Some members of that Forum have now come together to form the steering group for Sanctuary on Sea, aware that there is much more we could do to meet the Forum’s objectives.

Amongst our unique and wonderful local initiatives we have:

  • The Migrant English Project provides drop-in English classes for up to 40 refugees, asylum seekers and migrants per week. It has been run by volunteers for over a decade.  It has published ‘Refuge’, the accounts of a number of refugees who have settled in Brighton and Hove ( ), and a book of world recipes will be in print soon.
  • The Black & Minority Ethnic Community Partnership has been running a One Stop Shop for refugees and asylum seekers for many years where people can get a range of support including counselling, welfare benefits advice and help to report hate crime directly to the council and the police. BMECP also hosts the ‘community champions’, many of whom are refugees and migrants themselves. The champions work to spread knowledge and understanding about their communities – for example through ‘diversity learning walks’ in schools, ensuring that schools are being sensitive to the needs of their black and minority ethnic pupils.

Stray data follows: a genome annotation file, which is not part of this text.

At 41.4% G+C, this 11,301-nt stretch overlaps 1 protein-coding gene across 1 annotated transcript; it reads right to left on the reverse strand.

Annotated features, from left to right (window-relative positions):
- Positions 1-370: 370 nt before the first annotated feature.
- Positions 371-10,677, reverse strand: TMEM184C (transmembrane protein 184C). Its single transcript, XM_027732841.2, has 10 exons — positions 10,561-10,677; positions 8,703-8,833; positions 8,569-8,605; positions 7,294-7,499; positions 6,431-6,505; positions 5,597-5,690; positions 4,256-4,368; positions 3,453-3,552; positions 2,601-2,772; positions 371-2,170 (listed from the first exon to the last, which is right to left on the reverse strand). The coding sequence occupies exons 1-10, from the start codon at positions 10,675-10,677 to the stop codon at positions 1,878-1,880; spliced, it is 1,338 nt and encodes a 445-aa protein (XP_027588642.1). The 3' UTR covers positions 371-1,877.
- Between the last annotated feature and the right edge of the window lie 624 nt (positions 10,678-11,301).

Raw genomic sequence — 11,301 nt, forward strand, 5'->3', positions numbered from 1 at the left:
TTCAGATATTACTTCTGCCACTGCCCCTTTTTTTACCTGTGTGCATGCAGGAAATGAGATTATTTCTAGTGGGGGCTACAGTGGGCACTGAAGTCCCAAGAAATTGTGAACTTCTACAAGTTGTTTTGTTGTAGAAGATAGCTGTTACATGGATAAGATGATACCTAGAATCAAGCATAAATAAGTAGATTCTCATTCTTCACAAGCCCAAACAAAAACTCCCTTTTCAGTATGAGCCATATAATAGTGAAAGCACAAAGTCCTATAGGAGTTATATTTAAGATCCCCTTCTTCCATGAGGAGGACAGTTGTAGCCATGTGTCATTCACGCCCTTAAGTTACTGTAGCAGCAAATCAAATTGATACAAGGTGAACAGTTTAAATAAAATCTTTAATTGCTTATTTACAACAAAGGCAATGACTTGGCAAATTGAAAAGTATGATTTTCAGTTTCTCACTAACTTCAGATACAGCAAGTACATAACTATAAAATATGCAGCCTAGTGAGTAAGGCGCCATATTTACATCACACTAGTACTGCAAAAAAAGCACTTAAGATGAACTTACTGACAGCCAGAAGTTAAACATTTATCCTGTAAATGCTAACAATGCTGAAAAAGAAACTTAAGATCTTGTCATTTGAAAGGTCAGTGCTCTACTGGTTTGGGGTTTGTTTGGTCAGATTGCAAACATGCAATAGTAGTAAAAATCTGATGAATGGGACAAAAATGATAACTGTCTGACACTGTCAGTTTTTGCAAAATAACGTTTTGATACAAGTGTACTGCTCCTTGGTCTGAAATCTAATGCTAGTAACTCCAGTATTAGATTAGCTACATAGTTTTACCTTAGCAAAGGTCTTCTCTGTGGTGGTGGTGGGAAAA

• The Trust for Developing Communities works with Anchor groups from the city’s BME communities – including the Oromo refugees who came in 2006 – to empower them and improve the mental health and wellbeing of their members.
  • Brighton Voices in Exile provides food parcels for those who are destitute, as well as immigration and casework support.
  • The Refugee and Asylum Seeker Project brings young unaccompanied refugees and asylum seekers together in a youth centre to learn cooking skills from each other – they have recently produced a fantastic book!
  • Our very own Refugee Radio project, creating podcasts of refugee’s voices telling their own stories and choosing the music they like best.